Wednesday 1 December 2021

Cochrane on Reserve Banks

John Cochrane will be joining us at the Initiative for a webinar tomorrow. The topic: What central banks should and shouldn't do. 

We've been increasingly concerned by the Reserve Bank of New Zealand focusing on a rather wide range of policy areas far from their remits in monetary policy and prudential bank regulation. 

The case for incorporating climate change into prudential regulation looks particularly weak; the Bank simply hasn't any evidence of systematic risk to the banking system from either rising sea levels or carbon price risk that might justify its expeditions into climate regulation. There's plenty of evidence that sea levels will rise and that carbon prices will as well. But that doesn't in itself make a case for the Bank's getting involved. 

Central bank independence in the matters properly in its jurisdiction matters. But the deal has been that Banks get necessary independence, with a quid pro quo that they don't abuse that independence to stray into areas that are really Parliament's concern. 

John Cochrane has been looking at similar issues in Europe, and at the Federal Reserve. 

And I'll be very keen to hear what he has to say about it. 

The blurb for the event, along with Zoom links and Slido links for questions, is below. Note that times are New Zealand time. Not Pacific Time. 

Webinar tomorrow with John H. Cochrane: What central banks should and shouldn't do

Central bank independence in monetary policy was hard fought and desperately needed. The deal was simple. Central government would stay out of a Reserve Bank’s way as it dealt with monetary policy, and the Bank would not abuse its independence in pursuing other agendas.

That deal is fraying badly, if it has not fundamentally broken. If central bank independence in monetary policy is lost as consequence, rebuilding the institutions will be costly.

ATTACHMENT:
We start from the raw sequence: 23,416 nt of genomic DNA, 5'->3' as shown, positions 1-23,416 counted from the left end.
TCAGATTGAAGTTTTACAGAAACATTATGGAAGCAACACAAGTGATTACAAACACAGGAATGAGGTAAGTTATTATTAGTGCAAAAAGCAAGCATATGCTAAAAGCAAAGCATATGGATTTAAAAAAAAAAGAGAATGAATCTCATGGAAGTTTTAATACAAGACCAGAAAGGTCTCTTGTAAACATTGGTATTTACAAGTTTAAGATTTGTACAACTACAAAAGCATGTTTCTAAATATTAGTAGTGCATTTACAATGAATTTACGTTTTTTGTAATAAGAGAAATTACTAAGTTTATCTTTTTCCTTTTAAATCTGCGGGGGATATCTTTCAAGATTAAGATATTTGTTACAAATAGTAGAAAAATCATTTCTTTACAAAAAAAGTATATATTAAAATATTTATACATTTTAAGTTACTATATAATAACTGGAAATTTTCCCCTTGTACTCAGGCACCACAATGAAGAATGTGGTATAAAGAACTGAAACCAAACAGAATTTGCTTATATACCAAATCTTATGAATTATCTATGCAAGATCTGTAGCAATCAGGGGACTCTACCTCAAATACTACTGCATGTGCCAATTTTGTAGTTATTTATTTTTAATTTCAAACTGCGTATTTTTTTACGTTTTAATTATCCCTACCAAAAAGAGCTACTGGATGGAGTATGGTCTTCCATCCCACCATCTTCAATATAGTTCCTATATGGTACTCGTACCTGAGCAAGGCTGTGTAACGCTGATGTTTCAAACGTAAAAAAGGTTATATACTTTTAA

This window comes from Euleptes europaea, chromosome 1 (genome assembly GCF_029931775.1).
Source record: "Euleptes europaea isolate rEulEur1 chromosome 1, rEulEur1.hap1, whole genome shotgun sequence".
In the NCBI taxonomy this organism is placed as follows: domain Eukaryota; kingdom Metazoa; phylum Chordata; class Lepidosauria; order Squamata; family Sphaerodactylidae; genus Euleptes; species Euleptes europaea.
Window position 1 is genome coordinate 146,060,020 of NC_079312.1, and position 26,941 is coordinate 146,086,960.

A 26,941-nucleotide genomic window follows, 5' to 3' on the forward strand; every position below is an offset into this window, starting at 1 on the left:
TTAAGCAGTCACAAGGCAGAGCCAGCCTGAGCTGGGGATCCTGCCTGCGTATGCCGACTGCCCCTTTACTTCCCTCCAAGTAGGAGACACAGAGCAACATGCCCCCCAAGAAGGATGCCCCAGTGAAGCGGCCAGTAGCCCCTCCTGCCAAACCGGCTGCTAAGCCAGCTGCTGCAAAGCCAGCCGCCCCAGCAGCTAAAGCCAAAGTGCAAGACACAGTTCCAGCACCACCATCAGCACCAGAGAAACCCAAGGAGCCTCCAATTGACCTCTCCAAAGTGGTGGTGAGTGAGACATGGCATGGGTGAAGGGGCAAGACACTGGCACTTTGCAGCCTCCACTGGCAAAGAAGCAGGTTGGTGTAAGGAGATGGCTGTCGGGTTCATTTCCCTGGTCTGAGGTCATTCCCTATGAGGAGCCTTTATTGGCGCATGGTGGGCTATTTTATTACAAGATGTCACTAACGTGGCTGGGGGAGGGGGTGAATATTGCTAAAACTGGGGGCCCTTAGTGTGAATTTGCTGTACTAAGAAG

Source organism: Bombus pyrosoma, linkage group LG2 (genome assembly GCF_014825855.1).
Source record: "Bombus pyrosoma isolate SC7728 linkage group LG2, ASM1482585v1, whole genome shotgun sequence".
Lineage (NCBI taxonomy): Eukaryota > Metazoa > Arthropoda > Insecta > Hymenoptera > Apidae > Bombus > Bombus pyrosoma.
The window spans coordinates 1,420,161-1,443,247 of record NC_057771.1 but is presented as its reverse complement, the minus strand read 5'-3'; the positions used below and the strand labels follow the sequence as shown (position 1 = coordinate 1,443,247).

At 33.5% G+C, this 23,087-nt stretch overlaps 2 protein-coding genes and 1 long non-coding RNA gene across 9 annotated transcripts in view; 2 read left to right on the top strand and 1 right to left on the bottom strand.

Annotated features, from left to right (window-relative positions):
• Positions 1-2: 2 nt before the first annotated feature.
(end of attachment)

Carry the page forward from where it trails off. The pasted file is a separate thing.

Join us for an insightful webinar with John H. Cochrane, Senior Fellow at Stanford University's Hoover Institution.

Event details:
Time: 11.00am – 12.00pm
Date: Thursday, 2 December
Registration: Please register for this event via Zoom.

We encourage you to ask questions you have through Slido.
The access code for our event is: #024262

About the speaker:
John H. Cochrane is the Rose-Marie and Jack Anderson Senior Fellow at the Hoover Institution. He is also a research associate of the National Bureau of Economic Research and an adjunct scholar of the CATO Institute.

Before joining Hoover, Cochrane was a Professor of Finance at the University of Chicago’s Booth School of Business, and earlier at its Economics Department. Cochrane earned a bachelor’s degree in physics at MIT and his PhD in economics at the University of California at Berkeley. He was a junior staff economist on the Council of Economic Advisers (1982–83).

Cochrane’s recent publications include the book Asset Pricing and articles on dynamics in stock and bond markets, the volatility of exchange rates, the term structure of interest rates, the returns to venture capital, liquidity premiums in stock prices, the relation between stock prices and business cycles, and option pricing when investors can’t perfectly hedge. His monetary economics publications include articles on the relationship between deficits and inflation, the effects of monetary policy, and the fiscal theory of the price level.

Cochrane frequently contributes editorial opinion essays to the Wall Street Journal,, and other publications. He maintains the Grumpy Economist blog.

If you wanted to hear John range more broadly, his conversation with Tyler is here. We'll be keeping to a narrower remit. 

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